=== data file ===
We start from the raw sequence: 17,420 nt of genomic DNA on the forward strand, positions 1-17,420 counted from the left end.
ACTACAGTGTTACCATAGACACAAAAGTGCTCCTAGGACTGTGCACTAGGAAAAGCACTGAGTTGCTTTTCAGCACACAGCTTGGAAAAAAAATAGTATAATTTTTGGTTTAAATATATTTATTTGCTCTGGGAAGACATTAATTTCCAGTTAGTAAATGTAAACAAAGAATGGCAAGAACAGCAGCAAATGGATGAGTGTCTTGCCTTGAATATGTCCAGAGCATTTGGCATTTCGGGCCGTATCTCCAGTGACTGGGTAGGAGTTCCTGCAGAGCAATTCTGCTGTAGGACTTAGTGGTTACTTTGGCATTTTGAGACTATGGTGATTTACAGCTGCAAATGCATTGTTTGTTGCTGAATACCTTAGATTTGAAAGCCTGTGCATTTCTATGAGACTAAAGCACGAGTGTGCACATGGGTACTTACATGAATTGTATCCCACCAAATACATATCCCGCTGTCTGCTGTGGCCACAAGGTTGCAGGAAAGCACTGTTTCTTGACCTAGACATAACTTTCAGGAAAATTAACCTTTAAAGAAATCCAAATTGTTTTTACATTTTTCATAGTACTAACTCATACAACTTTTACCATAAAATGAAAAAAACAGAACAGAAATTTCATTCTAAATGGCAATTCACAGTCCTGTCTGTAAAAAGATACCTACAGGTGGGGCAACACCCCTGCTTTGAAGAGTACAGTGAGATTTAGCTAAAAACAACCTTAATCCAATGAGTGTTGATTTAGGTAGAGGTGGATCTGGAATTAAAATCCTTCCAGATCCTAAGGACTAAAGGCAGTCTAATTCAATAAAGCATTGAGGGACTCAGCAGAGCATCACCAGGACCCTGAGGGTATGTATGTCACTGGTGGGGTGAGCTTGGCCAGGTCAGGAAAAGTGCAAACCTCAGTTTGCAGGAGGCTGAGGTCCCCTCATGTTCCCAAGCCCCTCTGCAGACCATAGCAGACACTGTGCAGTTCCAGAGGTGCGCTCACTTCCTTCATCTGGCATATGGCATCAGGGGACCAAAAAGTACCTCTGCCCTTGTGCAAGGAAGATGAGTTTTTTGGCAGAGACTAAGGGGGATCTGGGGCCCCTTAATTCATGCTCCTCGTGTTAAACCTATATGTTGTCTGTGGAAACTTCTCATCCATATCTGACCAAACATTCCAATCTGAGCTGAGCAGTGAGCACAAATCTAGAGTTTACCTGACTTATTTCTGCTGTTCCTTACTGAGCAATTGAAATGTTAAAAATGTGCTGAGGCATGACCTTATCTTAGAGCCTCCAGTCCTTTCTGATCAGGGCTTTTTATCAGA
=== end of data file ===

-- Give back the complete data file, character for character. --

We start from the raw sequence: 17,420 nt of genomic DNA on the forward strand, positions 1-17,420 counted from the left end.
ACTACAGTGTTACCATAGACACAAAAGTGCTCCTAGGACTGTGCACTAGGAAAAGCACTGAGTTGCTTTTCAGCACACAGCTTGGAAAAAAAATAGTATAATTTTTGGTTTAAATATATTTATTTGCTCTGGGAAGACATTAATTTCCAGTTAGTAAATGTAAACAAAGAATGGCAAGAACAGCAGCAAATGGATGAGTGTCTTGCCTTGAATATGTCCAGAGCATTTGGCATTTCGGGCCGTATCTCCAGTGACTGGGTAGGAGTTCCTGCAGAGCAATTCTGCTGTAGGACTTAGTGGTTACTTTGGCATTTTGAGACTATGGTGATTTACAGCTGCAAATGCATTGTTTGTTGCTGAATACCTTAGATTTGAAAGCCTGTGCATTTCTATGAGACTAAAGCACGAGTGTGCACATGGGTACTTACATGAATTGTATCCCACCAAATACATATCCCGCTGTCTGCTGTGGCCACAAGGTTGCAGGAAAGCACTGTTTCTTGACCTAGACATAACTTTCAGGAAAATTAACCTTTAAAGAAATCCAAATTGTTTTTACATTTTTCATAGTACTAACTCATACAACTTTTACCATAAAATGAAAAAAACAGAACAGAAATTTCATTCTAAATGGCAATTCACAGTCCTGTCTGTAAAAAGATACCTACAGGTGGGGCAACACCCCTGCTTTGAAGAGTACAGTGAGATTTAGCTAAAAACAACCTTAATCCAATGAGTGTTGATTTAGGTAGAGGTGGATCTGGAATTAAAATCCTTCCAGATCCTAAGGACTAAAGGCAGTCTAATTCAATAAAGCATTGAGGGACTCAGCAGAGCATCACCAGGACCCTGAGGGTATGTATGTCACTGGTGGGGTGAGCTTGGCCAGGTCAGGAAAAGTGCAAACCTCAGTTTGCAGGAGGCTGAGGTCCCCTCATGTTCCCAAGCCCCTCTGCAGACCATAGCAGACACTGTGCAGTTCCAGAGGTGCGCTCACTTCCTTCATCTGGCATATGGCATCAGGGGACCAAAAAGTACCTCTGCCCTTGTGCAAGGAAGATGAGTTTTTTGGCAGAGACTAAGGGGGATCTGGGGCCCCTTAATTCATGCTCCTCGTGTTAAACCTATATGTTGTCTGTGGAAACTTCTCATCCATATCTGACCAAACATTCCAATCTGAGCTGAGCAGTGAGCACAAATCTAGAGTTTACCTGACTTATTTCTGCTGTTCCTTACTGAGCAATTGAAATGTTAAAAATGTGCTGAGGCATGACCTTATCTTAGAGCCTCCAGTCCTTTCTGATCAGGGCTTTTTATCAGA